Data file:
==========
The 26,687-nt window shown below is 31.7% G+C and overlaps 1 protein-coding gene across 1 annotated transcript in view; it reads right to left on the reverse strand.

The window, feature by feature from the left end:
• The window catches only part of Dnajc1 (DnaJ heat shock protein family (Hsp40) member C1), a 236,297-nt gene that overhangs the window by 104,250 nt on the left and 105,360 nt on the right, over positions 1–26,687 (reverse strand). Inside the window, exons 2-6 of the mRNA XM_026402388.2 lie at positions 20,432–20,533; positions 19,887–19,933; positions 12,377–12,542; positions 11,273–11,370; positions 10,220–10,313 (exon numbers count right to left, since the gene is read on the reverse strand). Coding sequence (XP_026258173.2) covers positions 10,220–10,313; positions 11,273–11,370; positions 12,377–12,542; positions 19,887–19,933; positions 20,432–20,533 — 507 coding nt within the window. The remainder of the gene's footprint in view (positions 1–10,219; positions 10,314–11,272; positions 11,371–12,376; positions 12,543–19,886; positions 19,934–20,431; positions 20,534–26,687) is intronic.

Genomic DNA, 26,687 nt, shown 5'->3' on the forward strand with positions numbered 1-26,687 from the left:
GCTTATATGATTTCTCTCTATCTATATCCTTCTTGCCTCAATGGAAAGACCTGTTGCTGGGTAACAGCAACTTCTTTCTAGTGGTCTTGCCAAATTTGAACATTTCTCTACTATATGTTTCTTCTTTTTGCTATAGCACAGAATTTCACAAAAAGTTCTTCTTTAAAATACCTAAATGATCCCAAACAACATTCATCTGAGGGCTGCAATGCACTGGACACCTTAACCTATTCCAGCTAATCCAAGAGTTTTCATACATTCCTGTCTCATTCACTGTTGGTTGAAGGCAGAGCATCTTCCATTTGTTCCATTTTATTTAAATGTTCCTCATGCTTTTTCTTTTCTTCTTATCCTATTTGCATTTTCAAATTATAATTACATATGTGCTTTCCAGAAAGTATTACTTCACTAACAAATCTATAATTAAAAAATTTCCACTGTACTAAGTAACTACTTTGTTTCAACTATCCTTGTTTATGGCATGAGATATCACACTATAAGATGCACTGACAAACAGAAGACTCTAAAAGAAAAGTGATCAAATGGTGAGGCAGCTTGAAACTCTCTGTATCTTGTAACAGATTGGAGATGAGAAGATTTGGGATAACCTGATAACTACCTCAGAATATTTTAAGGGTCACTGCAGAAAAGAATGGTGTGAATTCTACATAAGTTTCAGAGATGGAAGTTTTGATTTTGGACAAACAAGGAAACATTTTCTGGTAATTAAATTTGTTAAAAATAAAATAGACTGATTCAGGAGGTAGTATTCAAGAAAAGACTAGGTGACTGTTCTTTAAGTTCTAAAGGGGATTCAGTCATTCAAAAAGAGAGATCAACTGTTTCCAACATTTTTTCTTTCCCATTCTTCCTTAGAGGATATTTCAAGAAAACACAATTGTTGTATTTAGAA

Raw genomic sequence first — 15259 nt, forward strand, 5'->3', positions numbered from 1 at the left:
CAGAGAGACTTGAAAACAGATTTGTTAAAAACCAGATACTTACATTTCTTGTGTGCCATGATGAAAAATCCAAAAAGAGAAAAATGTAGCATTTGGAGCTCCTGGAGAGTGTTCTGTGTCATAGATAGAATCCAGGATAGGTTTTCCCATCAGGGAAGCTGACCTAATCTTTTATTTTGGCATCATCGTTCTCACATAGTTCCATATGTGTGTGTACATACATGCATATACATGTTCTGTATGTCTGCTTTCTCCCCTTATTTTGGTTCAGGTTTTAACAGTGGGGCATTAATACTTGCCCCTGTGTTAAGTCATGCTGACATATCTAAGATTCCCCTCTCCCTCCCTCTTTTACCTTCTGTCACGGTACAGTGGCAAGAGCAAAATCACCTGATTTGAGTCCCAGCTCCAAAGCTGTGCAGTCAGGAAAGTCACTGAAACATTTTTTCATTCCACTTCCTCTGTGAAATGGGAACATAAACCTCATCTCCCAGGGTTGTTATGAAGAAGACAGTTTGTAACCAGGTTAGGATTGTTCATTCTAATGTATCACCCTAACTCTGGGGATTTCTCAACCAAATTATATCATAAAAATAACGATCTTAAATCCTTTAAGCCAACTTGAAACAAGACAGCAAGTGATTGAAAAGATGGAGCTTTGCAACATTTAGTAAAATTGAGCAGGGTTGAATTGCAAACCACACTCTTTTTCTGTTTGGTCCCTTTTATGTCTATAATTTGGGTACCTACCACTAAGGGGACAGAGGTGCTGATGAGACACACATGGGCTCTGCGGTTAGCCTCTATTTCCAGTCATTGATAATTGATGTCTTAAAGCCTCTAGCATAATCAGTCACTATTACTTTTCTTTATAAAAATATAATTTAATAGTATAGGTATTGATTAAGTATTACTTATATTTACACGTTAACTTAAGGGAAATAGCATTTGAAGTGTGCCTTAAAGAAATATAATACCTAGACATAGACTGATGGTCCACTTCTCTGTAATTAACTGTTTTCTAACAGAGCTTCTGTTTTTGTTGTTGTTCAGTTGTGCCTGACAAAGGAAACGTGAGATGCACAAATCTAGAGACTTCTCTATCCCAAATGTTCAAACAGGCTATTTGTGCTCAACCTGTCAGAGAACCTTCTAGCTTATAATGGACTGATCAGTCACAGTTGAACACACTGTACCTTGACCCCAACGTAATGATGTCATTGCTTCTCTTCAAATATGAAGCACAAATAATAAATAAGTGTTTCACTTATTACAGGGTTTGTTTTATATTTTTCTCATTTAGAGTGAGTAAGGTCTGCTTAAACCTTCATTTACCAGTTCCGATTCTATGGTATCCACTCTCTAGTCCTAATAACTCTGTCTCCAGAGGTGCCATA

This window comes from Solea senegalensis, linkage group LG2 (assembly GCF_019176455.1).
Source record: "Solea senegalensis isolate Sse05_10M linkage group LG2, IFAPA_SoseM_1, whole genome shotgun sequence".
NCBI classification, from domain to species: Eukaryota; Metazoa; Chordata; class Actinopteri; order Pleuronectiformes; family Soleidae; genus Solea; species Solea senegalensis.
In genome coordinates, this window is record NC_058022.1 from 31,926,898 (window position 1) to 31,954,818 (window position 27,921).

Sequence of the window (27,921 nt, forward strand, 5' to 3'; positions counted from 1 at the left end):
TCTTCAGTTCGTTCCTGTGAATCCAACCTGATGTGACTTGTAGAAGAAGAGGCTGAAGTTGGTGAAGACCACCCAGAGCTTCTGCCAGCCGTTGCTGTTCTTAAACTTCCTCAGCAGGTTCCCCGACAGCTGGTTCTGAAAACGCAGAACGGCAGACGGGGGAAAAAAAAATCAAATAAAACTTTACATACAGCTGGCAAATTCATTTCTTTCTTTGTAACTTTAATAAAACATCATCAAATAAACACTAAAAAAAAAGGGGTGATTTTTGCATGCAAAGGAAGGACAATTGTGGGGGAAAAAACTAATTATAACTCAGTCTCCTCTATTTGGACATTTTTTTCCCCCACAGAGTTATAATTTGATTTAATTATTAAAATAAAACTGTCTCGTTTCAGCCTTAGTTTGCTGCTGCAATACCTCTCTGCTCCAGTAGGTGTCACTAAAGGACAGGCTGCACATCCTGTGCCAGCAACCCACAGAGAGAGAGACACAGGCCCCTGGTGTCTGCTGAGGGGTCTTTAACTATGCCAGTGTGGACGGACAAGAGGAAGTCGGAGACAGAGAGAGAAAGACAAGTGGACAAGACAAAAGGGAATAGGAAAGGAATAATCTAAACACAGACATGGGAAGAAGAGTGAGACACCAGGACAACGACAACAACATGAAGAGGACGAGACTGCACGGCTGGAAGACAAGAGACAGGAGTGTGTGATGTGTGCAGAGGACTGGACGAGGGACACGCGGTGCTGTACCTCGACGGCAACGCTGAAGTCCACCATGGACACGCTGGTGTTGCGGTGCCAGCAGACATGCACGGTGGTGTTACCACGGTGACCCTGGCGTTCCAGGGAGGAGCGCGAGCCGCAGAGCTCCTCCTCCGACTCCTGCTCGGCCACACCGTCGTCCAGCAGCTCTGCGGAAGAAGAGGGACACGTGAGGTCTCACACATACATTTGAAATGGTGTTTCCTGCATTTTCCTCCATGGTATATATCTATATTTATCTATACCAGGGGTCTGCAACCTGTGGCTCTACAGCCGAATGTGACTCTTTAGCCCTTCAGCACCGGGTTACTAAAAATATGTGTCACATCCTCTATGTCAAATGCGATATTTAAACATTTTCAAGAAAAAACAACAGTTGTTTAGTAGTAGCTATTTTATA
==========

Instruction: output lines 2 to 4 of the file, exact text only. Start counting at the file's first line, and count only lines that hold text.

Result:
The window, feature by feature from the left end:
• The window catches only part of Dnajc1 (DnaJ heat shock protein family (Hsp40) member C1), a 236,297-nt gene that overhangs the window by 104,250 nt on the left and 105,360 nt on the right, over positions 1–26,687 (reverse strand). Inside the window, exons 2-6 of the mRNA XM_026402388.2 lie at positions 20,432–20,533; positions 19,887–19,933; positions 12,377–12,542; positions 11,273–11,370; positions 10,220–10,313 (exon numbers count right to left, since the gene is read on the reverse strand). Coding sequence (XP_026258173.2) covers positions 10,220–10,313; positions 11,273–11,370; positions 12,377–12,542; positions 19,887–19,933; positions 20,432–20,533 — 507 coding nt within the window. The remainder of the gene's footprint in view (positions 1–10,219; positions 10,314–11,272; positions 11,371–12,376; positions 12,543–19,886; positions 19,934–20,431; positions 20,534–26,687) is intronic.

Genomic DNA, 26,687 nt, shown 5'->3' on the forward strand with positions numbered 1-26,687 from the left: